I think there is also a big difference in the adventuresome experience of those present at the opening night and those who visit in quieter circumstances. I do tweak the timings a bit so that some stuff does happen at the openings, and a lot of those people present usually know some of what I do, so in a way as a group they’ve already crossed over into the adventurer role. By contrast a visitor to a comparatively empty gallery might have little or no prior knowledge of my practice, and there might not be other viewers whose behavior could give clues.
The works are visceral and demanding, their in-your-faceness forces both experienced and inexperienced viewers to physically engage and take the adventure.
Can you tell us about your new Causality series? What is it about?
The Causality series are a new group of works started when I was preparing for my recent show at Elevator Gallery; so far they tend to be less direct. Something happens which then has a result, whereas the Violations switch on and off, there is no direct sense of cause and effect. The Causality works are no less challenging and dangerous, but somehow as I mentioned earlier, becoming more of a specific event rather than a repeating one.
In A Perilous Environment Positively Oozing With Pain and Suffering twelve panes of glass are held angled by fishing twine, a computer randomly selects one of the twelve and ignites a wire wool fuse. The fuse burns the twine causing the glass to crash to the floor. I think the difference between the two groups of works is quite organic; they’re all confrontational, challenging and possibly a wee bit dangerous, some just seem to intuitively belong to one or the other series.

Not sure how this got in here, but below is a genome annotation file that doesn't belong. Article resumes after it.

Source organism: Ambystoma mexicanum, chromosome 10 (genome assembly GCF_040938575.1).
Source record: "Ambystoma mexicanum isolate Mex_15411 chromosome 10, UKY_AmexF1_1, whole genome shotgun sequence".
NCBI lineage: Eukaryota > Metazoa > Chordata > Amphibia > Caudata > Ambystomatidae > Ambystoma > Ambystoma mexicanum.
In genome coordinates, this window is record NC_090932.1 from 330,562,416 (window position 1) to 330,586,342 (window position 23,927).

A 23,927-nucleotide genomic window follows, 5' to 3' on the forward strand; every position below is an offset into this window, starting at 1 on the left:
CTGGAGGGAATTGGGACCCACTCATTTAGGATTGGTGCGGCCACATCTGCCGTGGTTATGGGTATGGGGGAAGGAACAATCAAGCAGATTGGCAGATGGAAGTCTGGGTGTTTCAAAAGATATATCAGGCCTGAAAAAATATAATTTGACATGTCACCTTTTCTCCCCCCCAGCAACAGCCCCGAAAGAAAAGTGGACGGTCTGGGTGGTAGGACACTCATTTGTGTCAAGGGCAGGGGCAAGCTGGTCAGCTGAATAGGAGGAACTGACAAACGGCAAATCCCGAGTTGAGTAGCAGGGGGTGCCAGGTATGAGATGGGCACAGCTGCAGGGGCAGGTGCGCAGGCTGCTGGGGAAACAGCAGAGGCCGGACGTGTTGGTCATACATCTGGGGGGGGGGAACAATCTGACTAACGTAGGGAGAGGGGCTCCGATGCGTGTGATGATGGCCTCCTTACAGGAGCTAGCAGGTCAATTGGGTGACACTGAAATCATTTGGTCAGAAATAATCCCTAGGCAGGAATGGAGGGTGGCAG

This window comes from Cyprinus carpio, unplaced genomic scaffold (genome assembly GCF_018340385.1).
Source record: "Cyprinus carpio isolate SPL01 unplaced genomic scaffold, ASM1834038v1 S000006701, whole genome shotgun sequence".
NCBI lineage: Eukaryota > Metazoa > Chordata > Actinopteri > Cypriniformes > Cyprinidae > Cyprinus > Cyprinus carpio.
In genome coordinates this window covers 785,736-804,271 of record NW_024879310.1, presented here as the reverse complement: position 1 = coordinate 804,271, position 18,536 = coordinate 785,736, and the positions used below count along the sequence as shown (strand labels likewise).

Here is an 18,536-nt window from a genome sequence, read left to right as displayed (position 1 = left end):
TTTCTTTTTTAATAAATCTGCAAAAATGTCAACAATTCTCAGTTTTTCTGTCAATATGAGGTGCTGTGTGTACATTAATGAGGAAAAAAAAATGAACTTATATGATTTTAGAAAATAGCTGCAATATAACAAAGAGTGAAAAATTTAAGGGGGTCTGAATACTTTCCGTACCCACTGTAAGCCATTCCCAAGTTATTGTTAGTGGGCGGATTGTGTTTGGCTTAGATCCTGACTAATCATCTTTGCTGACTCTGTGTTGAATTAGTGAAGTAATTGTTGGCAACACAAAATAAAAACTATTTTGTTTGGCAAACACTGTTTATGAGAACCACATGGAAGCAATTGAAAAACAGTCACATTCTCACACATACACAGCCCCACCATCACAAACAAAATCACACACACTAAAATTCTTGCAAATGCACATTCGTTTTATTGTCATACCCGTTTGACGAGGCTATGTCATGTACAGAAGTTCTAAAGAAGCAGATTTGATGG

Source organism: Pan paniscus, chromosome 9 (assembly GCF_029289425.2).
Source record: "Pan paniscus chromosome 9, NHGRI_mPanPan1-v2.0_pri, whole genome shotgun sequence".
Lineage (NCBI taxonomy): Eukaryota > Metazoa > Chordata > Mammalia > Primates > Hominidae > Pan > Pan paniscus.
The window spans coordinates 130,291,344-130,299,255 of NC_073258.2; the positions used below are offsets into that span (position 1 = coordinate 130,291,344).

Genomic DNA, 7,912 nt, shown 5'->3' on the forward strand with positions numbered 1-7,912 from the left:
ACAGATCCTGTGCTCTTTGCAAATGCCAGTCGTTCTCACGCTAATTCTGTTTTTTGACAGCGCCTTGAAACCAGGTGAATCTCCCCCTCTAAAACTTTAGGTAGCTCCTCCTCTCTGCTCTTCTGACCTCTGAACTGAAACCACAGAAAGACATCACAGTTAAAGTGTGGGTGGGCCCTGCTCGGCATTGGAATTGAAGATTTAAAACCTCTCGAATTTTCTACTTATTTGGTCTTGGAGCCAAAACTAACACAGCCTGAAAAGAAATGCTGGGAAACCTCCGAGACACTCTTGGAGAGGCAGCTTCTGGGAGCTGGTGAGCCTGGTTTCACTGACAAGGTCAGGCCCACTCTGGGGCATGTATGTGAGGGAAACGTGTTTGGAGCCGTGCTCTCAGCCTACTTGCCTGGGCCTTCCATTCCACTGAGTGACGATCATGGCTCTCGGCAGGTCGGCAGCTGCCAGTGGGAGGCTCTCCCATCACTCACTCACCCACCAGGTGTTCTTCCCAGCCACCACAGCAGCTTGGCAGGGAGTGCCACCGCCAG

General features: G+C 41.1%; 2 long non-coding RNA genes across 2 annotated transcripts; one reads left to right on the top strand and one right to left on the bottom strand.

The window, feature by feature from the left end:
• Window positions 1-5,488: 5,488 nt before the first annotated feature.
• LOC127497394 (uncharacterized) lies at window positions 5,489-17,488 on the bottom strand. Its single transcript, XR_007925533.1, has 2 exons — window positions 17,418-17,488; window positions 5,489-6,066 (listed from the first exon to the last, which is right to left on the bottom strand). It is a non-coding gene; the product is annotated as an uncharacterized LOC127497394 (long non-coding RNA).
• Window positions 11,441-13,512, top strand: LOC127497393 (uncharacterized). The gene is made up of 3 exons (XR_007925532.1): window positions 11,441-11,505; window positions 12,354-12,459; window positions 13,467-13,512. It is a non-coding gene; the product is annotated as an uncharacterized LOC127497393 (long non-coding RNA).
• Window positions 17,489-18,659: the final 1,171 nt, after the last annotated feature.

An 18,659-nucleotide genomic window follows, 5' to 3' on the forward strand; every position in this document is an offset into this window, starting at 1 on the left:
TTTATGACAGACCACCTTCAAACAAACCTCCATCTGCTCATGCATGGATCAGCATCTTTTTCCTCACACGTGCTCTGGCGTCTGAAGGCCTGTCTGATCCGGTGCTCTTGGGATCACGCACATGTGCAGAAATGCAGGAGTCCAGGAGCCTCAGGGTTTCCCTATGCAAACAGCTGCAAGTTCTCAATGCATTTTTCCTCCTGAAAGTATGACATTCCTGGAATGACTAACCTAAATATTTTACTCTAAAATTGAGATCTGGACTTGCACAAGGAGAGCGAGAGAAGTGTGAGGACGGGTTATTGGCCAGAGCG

I’m definitely still working on the Health & Safety Violations for example I’m just finishing a big new piece called Health & Safety Violation #36 – Bite you on your ass and kiss your socks goodbye for Transmediale in Berlin at the end of January. I’m also concurrently working on the Causality series some of which I hope will be ready to show at the Florence Trust open weekend.
Ben Woodeson, A Perilous Environment Positively Oozing With Pain and Suffering, Glass, wire wool fuses and random timer, 2011
You are a Florence Trust resident this year, what are you planning to work on during this residency?
The Florence Trust residencies are really pretty special, time is whizzing by, we’re about half way through, in fact the Winter Open is the weekend of 3rd February (PV on the Friday night). For me it has been an interesting time in that I had planned to develop new works that while still clearly fitting within my interests would maybe be more versatile and flexible. However ironically 90% of the new works I’ve made have been just as difficult and confrontational as ever and so far I don’t see any signs of that shifting. I work quite intuitively; balancing concept, material and activity, and maybe it’s the church or whatever, but versatile and flexible suddenly seems far less interesting and engaging when compared to fear, fire, gravity, electricity, breaking glass and general sculptural carnage; in other words all the usual stuff that floats my boat.
Previously: Experimental Station – Part 1, In the Laboratory.